The Challenges of New Immigrants

Mar 9


Yvonne Tiandem-Adamou

Yvonne Tiandem-Adamou

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A new immigrants in America faces diverse cultural, legal as well as societal challenges. The most challenging of all is adapting to a new egocentric lifestyle centered around money. This way of life destroys the social aspect of community life, where neighbors help neighbors without expecting compensation. The following is an extract from my new book, Entrapped in My Own Shell: Memoire of a Cameroonian Woman which gives a brief account of my trials as a new immigrant in America.



s an immigrant in a totally new society and culture,The Challenges of New Immigrants Articles I faced many challenges. However, my perseverance, hard work and faith in God helped me overcome them all. When I arrived in the USA my challenges were enormous, especially during my first six months in the country. Fortunately, my childhood best friend and her husband welcomed me to stay at their home. The support I received from my best friend was outstanding. Because I was financially broke, she and her husband provided food, clothing and shelter for me throughout my stay at their house. This hads remained entrenched in my heart.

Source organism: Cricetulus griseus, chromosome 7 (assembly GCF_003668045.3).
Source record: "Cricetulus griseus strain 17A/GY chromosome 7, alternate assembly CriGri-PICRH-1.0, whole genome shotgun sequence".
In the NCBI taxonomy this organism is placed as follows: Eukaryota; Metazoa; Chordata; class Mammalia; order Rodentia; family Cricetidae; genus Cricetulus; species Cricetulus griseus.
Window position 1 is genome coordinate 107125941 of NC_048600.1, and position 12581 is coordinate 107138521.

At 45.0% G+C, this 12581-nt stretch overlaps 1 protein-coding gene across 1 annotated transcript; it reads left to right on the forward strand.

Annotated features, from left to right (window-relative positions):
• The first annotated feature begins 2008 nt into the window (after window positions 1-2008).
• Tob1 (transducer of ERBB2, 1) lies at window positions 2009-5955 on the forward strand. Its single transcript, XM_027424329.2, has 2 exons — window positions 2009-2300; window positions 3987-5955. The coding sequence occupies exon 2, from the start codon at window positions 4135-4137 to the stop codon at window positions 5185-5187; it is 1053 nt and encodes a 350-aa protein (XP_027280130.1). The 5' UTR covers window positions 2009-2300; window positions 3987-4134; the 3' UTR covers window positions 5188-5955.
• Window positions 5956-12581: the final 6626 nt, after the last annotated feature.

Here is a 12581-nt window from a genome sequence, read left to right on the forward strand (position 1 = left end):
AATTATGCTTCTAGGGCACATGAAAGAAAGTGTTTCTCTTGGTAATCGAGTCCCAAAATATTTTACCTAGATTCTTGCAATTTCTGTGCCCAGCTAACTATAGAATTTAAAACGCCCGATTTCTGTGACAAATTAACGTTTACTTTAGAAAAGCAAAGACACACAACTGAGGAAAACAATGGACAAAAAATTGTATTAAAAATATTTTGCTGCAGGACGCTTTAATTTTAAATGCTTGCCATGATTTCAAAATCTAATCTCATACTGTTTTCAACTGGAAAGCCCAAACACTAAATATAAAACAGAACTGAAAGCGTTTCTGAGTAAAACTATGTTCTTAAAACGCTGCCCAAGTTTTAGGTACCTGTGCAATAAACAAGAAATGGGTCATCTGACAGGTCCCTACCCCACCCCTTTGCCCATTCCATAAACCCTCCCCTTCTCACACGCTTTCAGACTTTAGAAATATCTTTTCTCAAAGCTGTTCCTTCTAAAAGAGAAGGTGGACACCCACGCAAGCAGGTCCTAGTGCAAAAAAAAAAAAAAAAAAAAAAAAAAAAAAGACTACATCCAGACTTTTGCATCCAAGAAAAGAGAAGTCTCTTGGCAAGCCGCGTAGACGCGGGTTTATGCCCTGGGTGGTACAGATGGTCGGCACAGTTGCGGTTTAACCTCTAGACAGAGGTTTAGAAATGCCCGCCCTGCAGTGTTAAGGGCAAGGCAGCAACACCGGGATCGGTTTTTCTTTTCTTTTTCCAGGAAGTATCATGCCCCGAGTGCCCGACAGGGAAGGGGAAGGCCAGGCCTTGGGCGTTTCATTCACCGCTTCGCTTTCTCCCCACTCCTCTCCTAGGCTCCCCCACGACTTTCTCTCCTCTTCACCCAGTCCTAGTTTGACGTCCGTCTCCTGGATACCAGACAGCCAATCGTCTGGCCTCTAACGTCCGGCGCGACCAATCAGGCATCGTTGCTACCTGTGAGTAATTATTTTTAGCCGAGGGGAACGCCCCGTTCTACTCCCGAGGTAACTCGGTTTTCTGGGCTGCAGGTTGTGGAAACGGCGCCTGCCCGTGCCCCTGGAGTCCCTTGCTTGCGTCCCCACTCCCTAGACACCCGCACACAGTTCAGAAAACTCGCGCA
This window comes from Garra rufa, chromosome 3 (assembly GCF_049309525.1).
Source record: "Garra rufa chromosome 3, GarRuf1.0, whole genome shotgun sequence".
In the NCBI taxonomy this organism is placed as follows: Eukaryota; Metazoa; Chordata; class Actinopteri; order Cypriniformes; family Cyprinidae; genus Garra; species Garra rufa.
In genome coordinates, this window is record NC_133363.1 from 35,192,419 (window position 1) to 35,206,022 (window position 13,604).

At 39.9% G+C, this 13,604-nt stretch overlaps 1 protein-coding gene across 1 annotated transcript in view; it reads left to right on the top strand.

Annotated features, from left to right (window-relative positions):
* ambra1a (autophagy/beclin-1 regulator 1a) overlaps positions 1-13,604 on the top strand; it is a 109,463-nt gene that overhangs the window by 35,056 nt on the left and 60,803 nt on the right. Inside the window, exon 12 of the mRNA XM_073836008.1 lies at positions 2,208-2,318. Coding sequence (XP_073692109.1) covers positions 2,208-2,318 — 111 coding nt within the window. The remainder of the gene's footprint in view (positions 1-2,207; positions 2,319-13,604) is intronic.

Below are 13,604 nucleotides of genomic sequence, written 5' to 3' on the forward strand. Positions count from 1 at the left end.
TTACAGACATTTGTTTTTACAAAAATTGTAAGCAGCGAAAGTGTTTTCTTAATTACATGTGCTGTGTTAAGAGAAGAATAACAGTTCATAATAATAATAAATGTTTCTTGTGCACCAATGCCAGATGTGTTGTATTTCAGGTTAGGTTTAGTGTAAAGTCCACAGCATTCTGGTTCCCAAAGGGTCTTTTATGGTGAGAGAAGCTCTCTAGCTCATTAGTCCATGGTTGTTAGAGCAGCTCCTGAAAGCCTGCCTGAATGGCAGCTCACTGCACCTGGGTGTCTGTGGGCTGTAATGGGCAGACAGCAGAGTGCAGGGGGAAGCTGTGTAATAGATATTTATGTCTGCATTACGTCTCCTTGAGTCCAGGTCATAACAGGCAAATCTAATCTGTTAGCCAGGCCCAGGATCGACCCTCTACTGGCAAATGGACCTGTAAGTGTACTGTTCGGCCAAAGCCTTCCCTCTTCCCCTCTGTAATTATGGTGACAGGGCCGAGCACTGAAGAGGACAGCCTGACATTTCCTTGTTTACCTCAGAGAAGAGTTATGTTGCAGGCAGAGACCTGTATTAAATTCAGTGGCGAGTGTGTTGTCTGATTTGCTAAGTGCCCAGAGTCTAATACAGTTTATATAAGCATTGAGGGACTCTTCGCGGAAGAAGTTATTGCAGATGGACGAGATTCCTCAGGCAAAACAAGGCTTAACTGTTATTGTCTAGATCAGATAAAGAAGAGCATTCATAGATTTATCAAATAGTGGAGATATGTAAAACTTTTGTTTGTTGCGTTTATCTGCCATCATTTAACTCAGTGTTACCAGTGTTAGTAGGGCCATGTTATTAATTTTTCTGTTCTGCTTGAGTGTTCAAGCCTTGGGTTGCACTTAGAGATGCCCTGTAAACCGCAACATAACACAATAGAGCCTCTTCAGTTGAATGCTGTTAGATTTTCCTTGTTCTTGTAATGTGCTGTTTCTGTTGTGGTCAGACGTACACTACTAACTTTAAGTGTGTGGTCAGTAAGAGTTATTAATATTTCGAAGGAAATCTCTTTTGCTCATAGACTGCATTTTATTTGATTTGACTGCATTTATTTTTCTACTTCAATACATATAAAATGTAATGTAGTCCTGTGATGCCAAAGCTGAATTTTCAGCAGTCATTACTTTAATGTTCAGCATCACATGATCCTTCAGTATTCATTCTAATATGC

Nonetheless, adapting to my new American culture and lifestyle was not easy. I was often perplexed by the lifestyle of the people here. This caused me to become even more homesick. In as much as America gave me a great perspective on life, I was often amazed by the culture of indifference and selfishness that reigned in the society. During the time I stayed at my friend’s house, I encountered some galvanizing moments in the neighborhood we lived in. This caused me to rethink my decision to immigrate here. My friend and her family lived in a beautiful home community. Every evening after sunset, I left the house for a walk around the neighborhood. Often, there were not many people walking outside. However, some days, I met a few neighbors walking their dogs. I often greeted them, but they rarely even acknowledged my greetings. At times, these people either hurried to pass-by me or simply crossed over to the other side of the street in order to avoid any contact with me. I was baffled by this indifference. I could not understand why these neighbors were so unfriendly. Surprised by all this, I shared my acerbity to my friend and was puzzled that she had the same feeling as well. How could one survive in an unfriendly community like this? I thought. This behavior deeply concerned me because in my native homeland of Cameroon, we depended on our neighbors for good living. We looked forward to evening chats with our neighbors. This interaction provided an opportunity to get to know each other better. Hence, we had each other’s back in case of trouble in the neighborhood. My experience in my friend’s neighborhood made me to wonder how I would be able to survive in these types of secluded lifestyle, coming from a culture that required us to be respectful and acknowledge our neighbors, especially the elderly.